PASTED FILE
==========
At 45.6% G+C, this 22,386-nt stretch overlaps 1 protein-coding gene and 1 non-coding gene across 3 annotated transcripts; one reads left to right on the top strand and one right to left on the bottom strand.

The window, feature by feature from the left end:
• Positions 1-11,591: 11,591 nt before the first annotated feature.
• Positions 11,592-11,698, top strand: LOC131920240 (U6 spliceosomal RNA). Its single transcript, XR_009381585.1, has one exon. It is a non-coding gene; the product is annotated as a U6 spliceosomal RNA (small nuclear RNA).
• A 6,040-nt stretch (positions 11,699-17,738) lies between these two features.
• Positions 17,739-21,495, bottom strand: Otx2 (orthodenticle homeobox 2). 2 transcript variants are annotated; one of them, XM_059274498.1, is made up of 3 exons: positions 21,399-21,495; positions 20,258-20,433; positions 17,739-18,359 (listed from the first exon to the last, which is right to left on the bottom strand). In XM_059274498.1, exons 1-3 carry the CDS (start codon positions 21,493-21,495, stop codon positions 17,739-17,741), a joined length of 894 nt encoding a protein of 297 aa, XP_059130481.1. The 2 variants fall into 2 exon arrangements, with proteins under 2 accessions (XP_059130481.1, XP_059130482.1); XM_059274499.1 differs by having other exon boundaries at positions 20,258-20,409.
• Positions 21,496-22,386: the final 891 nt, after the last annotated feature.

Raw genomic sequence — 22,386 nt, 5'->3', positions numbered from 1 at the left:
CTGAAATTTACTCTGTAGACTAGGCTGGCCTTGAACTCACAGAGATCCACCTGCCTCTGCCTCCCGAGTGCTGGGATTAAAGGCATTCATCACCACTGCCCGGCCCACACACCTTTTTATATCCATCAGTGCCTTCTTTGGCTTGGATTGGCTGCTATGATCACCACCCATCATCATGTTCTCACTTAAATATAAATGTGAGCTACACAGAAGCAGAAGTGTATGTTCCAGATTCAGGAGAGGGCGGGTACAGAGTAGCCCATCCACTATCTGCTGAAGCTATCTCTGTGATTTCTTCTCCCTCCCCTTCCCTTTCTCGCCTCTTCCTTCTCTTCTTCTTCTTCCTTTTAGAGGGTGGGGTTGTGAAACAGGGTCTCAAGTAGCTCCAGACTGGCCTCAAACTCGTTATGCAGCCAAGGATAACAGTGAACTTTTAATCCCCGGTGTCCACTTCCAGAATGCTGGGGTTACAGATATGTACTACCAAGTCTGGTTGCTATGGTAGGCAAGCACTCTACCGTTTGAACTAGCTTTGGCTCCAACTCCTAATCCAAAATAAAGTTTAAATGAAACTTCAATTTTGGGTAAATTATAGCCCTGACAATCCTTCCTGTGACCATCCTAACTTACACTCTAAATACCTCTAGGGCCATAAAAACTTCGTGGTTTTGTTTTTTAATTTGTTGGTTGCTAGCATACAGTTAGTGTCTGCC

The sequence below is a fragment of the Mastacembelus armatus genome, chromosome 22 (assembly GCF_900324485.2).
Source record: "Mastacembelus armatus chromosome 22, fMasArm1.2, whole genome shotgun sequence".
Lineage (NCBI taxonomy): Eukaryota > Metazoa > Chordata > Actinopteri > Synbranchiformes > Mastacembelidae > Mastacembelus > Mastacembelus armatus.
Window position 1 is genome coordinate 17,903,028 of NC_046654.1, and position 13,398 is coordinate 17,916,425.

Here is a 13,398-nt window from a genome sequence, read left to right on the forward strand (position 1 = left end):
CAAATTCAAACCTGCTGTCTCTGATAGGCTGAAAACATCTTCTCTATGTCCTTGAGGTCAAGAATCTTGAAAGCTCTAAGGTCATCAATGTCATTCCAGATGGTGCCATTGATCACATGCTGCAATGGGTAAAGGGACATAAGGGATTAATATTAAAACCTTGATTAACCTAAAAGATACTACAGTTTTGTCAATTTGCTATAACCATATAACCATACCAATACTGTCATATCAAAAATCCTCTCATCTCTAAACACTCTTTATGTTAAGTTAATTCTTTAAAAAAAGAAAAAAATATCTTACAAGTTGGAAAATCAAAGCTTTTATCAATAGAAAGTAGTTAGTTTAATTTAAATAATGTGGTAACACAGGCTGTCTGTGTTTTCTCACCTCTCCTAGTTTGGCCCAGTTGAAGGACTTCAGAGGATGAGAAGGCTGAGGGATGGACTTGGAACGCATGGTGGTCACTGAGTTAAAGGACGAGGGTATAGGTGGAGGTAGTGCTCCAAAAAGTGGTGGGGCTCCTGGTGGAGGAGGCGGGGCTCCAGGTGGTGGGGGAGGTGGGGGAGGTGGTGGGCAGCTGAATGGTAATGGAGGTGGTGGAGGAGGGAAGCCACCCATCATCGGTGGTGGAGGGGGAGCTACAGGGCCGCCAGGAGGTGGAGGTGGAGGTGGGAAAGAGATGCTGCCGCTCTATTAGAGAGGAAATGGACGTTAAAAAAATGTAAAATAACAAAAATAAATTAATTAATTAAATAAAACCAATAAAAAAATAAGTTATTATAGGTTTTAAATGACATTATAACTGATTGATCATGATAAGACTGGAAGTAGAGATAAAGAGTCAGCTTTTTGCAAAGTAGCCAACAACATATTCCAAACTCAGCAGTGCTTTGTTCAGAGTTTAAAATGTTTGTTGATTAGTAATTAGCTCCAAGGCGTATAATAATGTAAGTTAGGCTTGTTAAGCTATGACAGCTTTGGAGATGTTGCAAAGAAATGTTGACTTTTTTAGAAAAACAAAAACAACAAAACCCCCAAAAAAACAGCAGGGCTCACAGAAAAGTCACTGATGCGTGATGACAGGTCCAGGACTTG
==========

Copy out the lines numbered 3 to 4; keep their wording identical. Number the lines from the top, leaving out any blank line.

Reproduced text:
• Positions 1-11,591: 11,591 nt before the first annotated feature.
• Positions 11,592-11,698, top strand: LOC131920240 (U6 spliceosomal RNA). Its single transcript, XR_009381585.1, has one exon. It is a non-coding gene; the product is annotated as a U6 spliceosomal RNA (small nuclear RNA).